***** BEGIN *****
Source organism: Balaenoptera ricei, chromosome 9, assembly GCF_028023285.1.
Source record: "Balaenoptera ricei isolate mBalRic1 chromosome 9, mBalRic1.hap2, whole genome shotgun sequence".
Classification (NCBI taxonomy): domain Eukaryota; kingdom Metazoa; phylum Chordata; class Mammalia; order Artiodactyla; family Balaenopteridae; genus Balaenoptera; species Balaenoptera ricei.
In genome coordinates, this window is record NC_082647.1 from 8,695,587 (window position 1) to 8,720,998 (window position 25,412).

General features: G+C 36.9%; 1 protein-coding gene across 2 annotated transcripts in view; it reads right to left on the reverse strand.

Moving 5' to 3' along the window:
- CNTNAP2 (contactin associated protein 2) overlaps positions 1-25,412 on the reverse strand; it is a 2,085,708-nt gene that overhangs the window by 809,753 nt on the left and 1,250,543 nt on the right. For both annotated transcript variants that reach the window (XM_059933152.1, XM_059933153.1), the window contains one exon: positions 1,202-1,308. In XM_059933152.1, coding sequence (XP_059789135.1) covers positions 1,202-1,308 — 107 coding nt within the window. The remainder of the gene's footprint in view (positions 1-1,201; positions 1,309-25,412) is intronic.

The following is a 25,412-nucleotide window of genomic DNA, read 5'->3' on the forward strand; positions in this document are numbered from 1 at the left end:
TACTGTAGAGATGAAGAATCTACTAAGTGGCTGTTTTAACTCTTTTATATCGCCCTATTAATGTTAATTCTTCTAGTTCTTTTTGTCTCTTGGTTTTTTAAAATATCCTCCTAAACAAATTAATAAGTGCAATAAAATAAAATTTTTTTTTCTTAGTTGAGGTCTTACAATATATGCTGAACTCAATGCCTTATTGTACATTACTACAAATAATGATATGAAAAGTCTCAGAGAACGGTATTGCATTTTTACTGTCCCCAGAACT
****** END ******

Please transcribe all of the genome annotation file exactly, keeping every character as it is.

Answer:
Source organism: Balaenoptera ricei, chromosome 9, assembly GCF_028023285.1.
Source record: "Balaenoptera ricei isolate mBalRic1 chromosome 9, mBalRic1.hap2, whole genome shotgun sequence".
Classification (NCBI taxonomy): domain Eukaryota; kingdom Metazoa; phylum Chordata; class Mammalia; order Artiodactyla; family Balaenopteridae; genus Balaenoptera; species Balaenoptera ricei.
In genome coordinates, this window is record NC_082647.1 from 8,695,587 (window position 1) to 8,720,998 (window position 25,412).

General features: G+C 36.9%; 1 protein-coding gene across 2 annotated transcripts in view; it reads right to left on the reverse strand.

Moving 5' to 3' along the window:
- CNTNAP2 (contactin associated protein 2) overlaps positions 1-25,412 on the reverse strand; it is a 2,085,708-nt gene that overhangs the window by 809,753 nt on the left and 1,250,543 nt on the right. For both annotated transcript variants that reach the window (XM_059933152.1, XM_059933153.1), the window contains one exon: positions 1,202-1,308. In XM_059933152.1, coding sequence (XP_059789135.1) covers positions 1,202-1,308 — 107 coding nt within the window. The remainder of the gene's footprint in view (positions 1-1,201; positions 1,309-25,412) is intronic.

The following is a 25,412-nucleotide window of genomic DNA, read 5'->3' on the forward strand; positions in this document are numbered from 1 at the left end:
TACTGTAGAGATGAAGAATCTACTAAGTGGCTGTTTTAACTCTTTTATATCGCCCTATTAATGTTAATTCTTCTAGTTCTTTTTGTCTCTTGGTTTTTTAAAATATCCTCCTAAACAAATTAATAAGTGCAATAAAATAAAATTTTTTTTTCTTAGTTGAGGTCTTACAATATATGCTGAACTCAATGCCTTATTGTACATTACTACAAATAATGATATGAAAAGTCTCAGAGAACGGTATTGCATTTTTACTGTCCCCAGAACT